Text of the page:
|Delegates at the first workshop on high-energy theory and gender held at CERN last month. (Courtesy: CERN)|
Topics: Diversity, Diversity in Science, Women in Science
More than 3000 physicists have so far signed an open statement denouncing a recent talk by theoretical physicist Alessandro Strumia of the University of Pisa. The talk was given on 28 September at an inaugural CERN workshop on high-energy theory and gender in which he claimed that men, not women, face discrimination when seeking jobs in physics. The statement, which has been signed by Nobel laureate David Gross and other prominent scientists, calls Strumia’s arguments “morally reprehensible”.
Strumia’s presentation at CERN included graphs and tables that analyses the citation records of papers written by male and female physicists. In the talk, he stated that these data show that “top authors are man, man,…man”. He also claimed that data related to academic hiring show that women with fewer citations were being hired over men with greater numbers of citations. In one slide, Strumia, who is an associate of the theory department at CERN, claims that he was passed over for a job at Italy’s National Institute for Nuclear Physics, despite having many more citations than the successful female candidate. The woman in question was in the audience at Strumia’s talk.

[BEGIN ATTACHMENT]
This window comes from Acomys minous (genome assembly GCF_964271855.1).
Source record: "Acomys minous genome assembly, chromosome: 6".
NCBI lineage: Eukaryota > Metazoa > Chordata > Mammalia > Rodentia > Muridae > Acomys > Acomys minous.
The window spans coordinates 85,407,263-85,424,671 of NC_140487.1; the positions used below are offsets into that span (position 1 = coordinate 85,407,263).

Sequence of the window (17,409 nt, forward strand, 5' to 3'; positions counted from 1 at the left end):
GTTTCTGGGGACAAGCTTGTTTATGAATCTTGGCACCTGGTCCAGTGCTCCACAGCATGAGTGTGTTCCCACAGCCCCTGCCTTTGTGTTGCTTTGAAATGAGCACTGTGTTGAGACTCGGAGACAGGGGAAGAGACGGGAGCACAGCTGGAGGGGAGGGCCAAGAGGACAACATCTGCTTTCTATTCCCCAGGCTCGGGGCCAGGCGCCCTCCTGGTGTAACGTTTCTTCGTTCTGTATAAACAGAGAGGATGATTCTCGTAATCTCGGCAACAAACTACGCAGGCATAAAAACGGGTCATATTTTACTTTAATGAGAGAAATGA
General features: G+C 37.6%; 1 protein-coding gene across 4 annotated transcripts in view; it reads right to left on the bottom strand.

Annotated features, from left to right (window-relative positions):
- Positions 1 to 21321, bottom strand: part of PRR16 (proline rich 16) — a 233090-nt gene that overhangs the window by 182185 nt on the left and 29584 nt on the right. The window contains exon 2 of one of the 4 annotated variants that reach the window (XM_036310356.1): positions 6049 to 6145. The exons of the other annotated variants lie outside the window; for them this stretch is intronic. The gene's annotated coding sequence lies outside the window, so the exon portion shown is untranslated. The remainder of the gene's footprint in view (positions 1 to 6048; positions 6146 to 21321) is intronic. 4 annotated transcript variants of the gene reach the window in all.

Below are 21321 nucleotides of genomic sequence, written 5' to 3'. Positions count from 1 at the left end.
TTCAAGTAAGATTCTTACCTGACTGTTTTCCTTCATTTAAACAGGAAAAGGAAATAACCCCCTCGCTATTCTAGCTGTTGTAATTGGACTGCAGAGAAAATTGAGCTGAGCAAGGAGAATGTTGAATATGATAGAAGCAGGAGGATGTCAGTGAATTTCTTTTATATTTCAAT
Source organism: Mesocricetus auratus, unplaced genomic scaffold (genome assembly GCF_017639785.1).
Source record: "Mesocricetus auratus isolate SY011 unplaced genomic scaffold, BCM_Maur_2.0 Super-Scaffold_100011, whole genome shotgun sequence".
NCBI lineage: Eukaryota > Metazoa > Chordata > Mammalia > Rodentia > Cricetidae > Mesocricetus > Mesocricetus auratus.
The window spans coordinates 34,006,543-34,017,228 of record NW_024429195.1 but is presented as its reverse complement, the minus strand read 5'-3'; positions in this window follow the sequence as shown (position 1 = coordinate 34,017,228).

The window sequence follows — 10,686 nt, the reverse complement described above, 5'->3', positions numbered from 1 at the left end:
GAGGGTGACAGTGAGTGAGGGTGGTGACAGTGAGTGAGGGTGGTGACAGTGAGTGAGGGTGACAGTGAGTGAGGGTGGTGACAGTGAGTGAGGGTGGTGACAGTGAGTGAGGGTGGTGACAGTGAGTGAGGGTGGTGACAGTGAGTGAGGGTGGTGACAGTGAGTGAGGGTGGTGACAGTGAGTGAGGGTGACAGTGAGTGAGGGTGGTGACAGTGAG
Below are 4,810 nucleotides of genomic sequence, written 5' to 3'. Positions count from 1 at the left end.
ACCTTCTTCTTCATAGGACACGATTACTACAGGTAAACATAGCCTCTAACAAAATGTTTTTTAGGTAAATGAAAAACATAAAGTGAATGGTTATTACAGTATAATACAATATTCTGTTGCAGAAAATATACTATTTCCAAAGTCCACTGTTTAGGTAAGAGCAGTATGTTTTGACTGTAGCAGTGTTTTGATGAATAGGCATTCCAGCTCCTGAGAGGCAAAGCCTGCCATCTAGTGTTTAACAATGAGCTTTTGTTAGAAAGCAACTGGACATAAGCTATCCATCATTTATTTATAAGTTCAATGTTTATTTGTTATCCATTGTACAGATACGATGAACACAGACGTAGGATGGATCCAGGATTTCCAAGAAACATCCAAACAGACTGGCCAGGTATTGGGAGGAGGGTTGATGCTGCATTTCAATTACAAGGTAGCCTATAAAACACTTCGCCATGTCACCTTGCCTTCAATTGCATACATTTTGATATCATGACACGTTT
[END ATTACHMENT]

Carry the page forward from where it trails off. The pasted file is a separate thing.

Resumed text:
Preamble of The Open Statement:
We write here first to state, in the strongest possible terms, that the humanity of any person, regardless of ascribed identities such as race, ethnicity, gender identity, religion, disability, gender presentation, or sexual identity is not up for debate. Physics and science are part of the shared inheritance of all people, as much as art, music, and literature, and we should strive to ensure that everyone has a fair opportunity to become a scientist. The question of discrimination based on ascribed identity is a moral one, and we write to affirm that discrimination is not a welcome feature of our field, however pervasive it may be. It is clear that our social environment disparately affects the participation of people with ascribed identities that have been traditionally marginalized, and the fields of women’s and gender studies, science and society studies, physics education research, anthropology, sociology, philosophy, and Black studies have had much to say over the years about how this marginalization operates. The thin veneer of scientific rigor with which Strumia’s talk began was followed by open discrimination and personal attacks, which we condemn unconditionally.
Michael Banks, Physics World